As I reach for the proverbial pen and paper, the light of reflection begins to penetrate into foggy, half-forgotten memories of the past, stacked like so much cord wood, soon to warm remembrances in the dim firelight of thoughts to come. Reminding me of deeds done. Kismet. How destiny inextricably intertwines with life. I can tell you now, looking back, I wasn’t thinking in any way like that in the summer of ’71.
Another magnificent “SoCal” day, as I found myself shipwrecked in the parking lot of the Newport Beach pier. (As the song goes) I didn’t have any phone, pool, or pets. . Didn’t have any cigarettes, and certainly I was no king of any road! Surly southern skin poppers (a sad scourge of “seventies” reality) as nearby neighbors in their funky Florida van.
But I had the beach. Oh, yeah! Every day “stepping into liquid”, searching for the ever elusive perfect wave. No board, just body.
How did I end up here in a ’57 Chevy Nomad wagon, crashing in the back seat with my two mad gnome car mates? One month and counting, as the ’70 recession continued to grind down upon us, feeding our feckless fate, at least for the time being. Now, alone on the beach, (or so I thought),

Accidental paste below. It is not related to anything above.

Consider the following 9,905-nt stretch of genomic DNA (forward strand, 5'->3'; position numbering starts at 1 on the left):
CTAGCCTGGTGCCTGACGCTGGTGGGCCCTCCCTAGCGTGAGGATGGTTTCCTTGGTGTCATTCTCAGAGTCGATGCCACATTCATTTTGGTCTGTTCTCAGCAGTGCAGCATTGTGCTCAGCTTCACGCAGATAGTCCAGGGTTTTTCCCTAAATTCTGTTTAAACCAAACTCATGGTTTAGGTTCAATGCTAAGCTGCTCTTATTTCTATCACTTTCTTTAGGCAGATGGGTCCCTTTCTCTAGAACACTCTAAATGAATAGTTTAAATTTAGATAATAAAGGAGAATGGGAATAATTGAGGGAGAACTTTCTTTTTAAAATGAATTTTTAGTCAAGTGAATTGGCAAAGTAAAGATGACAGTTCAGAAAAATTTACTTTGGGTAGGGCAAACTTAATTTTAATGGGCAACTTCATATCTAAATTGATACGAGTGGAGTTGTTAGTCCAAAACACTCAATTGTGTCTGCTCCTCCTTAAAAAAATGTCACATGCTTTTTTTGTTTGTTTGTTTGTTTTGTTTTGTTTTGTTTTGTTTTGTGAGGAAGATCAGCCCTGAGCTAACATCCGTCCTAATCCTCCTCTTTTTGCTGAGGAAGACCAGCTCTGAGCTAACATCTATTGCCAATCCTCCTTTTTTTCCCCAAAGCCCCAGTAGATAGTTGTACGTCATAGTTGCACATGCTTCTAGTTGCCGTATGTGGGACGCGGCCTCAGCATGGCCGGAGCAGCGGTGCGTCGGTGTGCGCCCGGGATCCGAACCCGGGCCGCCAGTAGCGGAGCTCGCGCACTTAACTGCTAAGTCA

Haiku: Couldn’t wait to ride.
Oh wonderful, windswept waves.
Surfing is sublime.
I was then startled by a woman’s shriek, as it shattered the calm.
“He’s going to drown” she screamed!
Talk about jumping out of your skin! I knew immediately I had to “fit” back in. I looked up to see that woman and her male companion gesticulating wildly and pointing out, past the pier. I spotted a dark, distant dot, bobbing in the blue. He appeared to be swept out to sea even further, as we watched in horror!
Not thinking, I hurled myself forward into that briny deep, surrendering to the strong riptide that surrounded me, taking me out ever so quickly. Finally I saw him again, literally going down for the last time! When I finally grabbed him, he tried to climb me like a step ladder. I had to “clip” him with my forearm to keep him from drowning the both of us.
Only then could I scoop him up and cradle his upper body with one arm, then swim side stroke, as he sheepishly acquiesced. By now we were so far out, the pier appeared like a small toy in the distance. I plotted an angle to try to get to the pier where the riptide might be broken up by the wooden pylons. It was like I was a cork that day, fueled by fear-based adrenaline and gritty resolve. So buoyant, unsinkable!
The ocean by now was rising with an unexpected swell, as we made it under the boardwalk of the pier, then slowly worked our way, body surfing the now large waves and scraped past the pylons until our feet finally touched the warm sandy bottom. Whew! Once on the beach again, the man I had carried for well over a half an hour, hurriedly took off away from the beach and never looked back, never even said a word, and was gone.
I stood there alone again and looked out on an empty beach, thinking to myself that no one had come to help us. There isn’t a day that goes by that I don’t think of that tan, tall young man and the future that now awaited him.